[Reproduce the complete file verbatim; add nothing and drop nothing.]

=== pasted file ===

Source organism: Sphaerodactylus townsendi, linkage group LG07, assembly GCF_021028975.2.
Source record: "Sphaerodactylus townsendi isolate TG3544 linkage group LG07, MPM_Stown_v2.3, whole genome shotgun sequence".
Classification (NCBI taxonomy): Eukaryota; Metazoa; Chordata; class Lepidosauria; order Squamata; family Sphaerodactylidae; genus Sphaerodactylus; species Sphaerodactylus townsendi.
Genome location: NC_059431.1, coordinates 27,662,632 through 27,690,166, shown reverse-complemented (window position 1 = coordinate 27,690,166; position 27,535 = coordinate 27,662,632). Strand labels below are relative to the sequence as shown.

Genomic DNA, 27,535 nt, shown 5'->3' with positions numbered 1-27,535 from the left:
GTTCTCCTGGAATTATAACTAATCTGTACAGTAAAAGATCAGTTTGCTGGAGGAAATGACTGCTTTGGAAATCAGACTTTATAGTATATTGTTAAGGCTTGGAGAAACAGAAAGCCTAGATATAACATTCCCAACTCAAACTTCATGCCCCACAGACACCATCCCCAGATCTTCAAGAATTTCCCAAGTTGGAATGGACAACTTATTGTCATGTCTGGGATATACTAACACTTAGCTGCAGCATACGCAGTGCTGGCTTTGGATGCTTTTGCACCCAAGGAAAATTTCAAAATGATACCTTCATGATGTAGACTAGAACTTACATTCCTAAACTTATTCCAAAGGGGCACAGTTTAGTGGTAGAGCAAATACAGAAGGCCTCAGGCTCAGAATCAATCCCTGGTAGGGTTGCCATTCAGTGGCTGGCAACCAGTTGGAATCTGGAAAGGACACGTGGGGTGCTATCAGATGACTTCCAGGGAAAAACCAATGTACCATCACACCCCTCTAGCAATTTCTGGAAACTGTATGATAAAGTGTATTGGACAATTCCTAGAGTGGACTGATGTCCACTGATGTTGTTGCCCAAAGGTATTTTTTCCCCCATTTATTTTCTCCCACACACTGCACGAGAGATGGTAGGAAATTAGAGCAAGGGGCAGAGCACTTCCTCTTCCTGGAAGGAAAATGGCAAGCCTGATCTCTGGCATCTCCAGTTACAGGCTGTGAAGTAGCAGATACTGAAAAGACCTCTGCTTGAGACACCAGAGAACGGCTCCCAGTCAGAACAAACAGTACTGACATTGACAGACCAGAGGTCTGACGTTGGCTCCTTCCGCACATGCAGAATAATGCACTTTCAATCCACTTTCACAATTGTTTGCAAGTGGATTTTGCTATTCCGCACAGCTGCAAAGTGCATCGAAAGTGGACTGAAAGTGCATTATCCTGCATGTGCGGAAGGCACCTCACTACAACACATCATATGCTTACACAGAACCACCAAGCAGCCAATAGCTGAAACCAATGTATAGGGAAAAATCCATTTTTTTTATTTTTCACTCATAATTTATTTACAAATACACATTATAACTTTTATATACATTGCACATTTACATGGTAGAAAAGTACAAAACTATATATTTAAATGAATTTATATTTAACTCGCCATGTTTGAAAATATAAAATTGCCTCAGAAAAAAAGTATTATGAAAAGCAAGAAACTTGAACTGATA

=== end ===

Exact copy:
Source organism: Sphaerodactylus townsendi, linkage group LG07, assembly GCF_021028975.2.
Source record: "Sphaerodactylus townsendi isolate TG3544 linkage group LG07, MPM_Stown_v2.3, whole genome shotgun sequence".
Classification (NCBI taxonomy): Eukaryota; Metazoa; Chordata; class Lepidosauria; order Squamata; family Sphaerodactylidae; genus Sphaerodactylus; species Sphaerodactylus townsendi.
Genome location: NC_059431.1, coordinates 27,662,632 through 27,690,166, shown reverse-complemented (window position 1 = coordinate 27,690,166; position 27,535 = coordinate 27,662,632). Strand labels below are relative to the sequence as shown.

Genomic DNA, 27,535 nt, shown 5'->3' with positions numbered 1-27,535 from the left:
GTTCTCCTGGAATTATAACTAATCTGTACAGTAAAAGATCAGTTTGCTGGAGGAAATGACTGCTTTGGAAATCAGACTTTATAGTATATTGTTAAGGCTTGGAGAAACAGAAAGCCTAGATATAACATTCCCAACTCAAACTTCATGCCCCACAGACACCATCCCCAGATCTTCAAGAATTTCCCAAGTTGGAATGGACAACTTATTGTCATGTCTGGGATATACTAACACTTAGCTGCAGCATACGCAGTGCTGGCTTTGGATGCTTTTGCACCCAAGGAAAATTTCAAAATGATACCTTCATGATGTAGACTAGAACTTACATTCCTAAACTTATTCCAAAGGGGCACAGTTTAGTGGTAGAGCAAATACAGAAGGCCTCAGGCTCAGAATCAATCCCTGGTAGGGTTGCCATTCAGTGGCTGGCAACCAGTTGGAATCTGGAAAGGACACGTGGGGTGCTATCAGATGACTTCCAGGGAAAAACCAATGTACCATCACACCCCTCTAGCAATTTCTGGAAACTGTATGATAAAGTGTATTGGACAATTCCTAGAGTGGACTGATGTCCACTGATGTTGTTGCCCAAAGGTATTTTTTCCCCCATTTATTTTCTCCCACACACTGCACGAGAGATGGTAGGAAATTAGAGCAAGGGGCAGAGCACTTCCTCTTCCTGGAAGGAAAATGGCAAGCCTGATCTCTGGCATCTCCAGTTACAGGCTGTGAAGTAGCAGATACTGAAAAGACCTCTGCTTGAGACACCAGAGAACGGCTCCCAGTCAGAACAAACAGTACTGACATTGACAGACCAGAGGTCTGACGTTGGCTCCTTCCGCACATGCAGAATAATGCACTTTCAATCCACTTTCACAATTGTTTGCAAGTGGATTTTGCTATTCCGCACAGCTGCAAAGTGCATCGAAAGTGGACTGAAAGTGCATTATCCTGCATGTGCGGAAGGCACCTCACTACAACACATCATATGCTTACACAGAACCACCAAGCAGCCAATAGCTGAAACCAATGTATAGGGAAAAATCCATTTTTTTTATTTTTCACTCATAATTTATTTACAAATACACATTATAACTTTTATATACATTGCACATTTACATGGTAGAAAAGTACAAAACTATATATTTAAATGAATTTATATTTAACTCGCCATGTTTGAAAATATAAAATTGCCTCAGAAAAAAAGTATTATGAAAAGCAAGAAACTTGAACTGATA